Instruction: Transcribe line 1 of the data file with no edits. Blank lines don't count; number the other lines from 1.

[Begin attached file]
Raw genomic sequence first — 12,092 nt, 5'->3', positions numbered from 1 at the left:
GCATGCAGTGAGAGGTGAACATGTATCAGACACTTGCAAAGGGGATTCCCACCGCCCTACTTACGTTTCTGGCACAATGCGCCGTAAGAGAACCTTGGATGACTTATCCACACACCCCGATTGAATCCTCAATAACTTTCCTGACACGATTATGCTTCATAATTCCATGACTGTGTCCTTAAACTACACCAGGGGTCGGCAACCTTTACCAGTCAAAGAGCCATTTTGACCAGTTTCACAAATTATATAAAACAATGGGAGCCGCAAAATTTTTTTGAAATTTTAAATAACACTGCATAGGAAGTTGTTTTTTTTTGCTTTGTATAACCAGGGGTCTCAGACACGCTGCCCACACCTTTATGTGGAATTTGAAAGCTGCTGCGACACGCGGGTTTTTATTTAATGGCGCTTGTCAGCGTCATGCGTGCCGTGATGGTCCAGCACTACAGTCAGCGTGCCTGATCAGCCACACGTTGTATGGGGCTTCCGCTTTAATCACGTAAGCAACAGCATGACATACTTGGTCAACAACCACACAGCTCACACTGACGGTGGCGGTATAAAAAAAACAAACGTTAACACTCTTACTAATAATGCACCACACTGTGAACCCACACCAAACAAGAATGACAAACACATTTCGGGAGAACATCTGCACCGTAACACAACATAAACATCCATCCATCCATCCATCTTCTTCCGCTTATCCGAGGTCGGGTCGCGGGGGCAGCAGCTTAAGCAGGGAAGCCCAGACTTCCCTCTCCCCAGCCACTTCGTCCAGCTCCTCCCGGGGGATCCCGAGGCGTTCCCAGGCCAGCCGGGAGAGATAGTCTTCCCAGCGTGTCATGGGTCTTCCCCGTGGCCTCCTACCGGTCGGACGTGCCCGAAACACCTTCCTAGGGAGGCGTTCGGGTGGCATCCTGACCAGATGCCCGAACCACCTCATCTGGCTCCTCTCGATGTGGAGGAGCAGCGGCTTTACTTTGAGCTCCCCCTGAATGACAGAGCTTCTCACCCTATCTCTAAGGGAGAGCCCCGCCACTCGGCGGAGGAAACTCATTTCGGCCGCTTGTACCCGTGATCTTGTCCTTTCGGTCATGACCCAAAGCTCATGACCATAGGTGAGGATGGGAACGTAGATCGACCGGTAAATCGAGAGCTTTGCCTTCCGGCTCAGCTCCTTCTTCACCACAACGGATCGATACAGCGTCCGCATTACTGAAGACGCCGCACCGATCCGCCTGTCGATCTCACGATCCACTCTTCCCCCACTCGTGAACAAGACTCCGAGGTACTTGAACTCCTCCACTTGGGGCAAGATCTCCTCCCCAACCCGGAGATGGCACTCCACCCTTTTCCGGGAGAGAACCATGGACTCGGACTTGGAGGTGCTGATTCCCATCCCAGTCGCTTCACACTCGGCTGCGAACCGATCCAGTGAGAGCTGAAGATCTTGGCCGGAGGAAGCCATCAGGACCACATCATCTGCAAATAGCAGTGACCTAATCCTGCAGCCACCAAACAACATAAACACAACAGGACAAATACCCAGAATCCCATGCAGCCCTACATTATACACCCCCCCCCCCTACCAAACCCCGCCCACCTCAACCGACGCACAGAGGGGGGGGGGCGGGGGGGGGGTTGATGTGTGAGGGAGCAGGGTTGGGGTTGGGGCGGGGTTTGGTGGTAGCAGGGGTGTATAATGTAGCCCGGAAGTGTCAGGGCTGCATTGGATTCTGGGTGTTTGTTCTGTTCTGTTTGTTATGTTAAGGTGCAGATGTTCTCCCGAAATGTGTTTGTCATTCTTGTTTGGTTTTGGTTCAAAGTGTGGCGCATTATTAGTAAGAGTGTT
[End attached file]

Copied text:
Raw genomic sequence first — 12,092 nt, 5'->3', positions numbered from 1 at the left: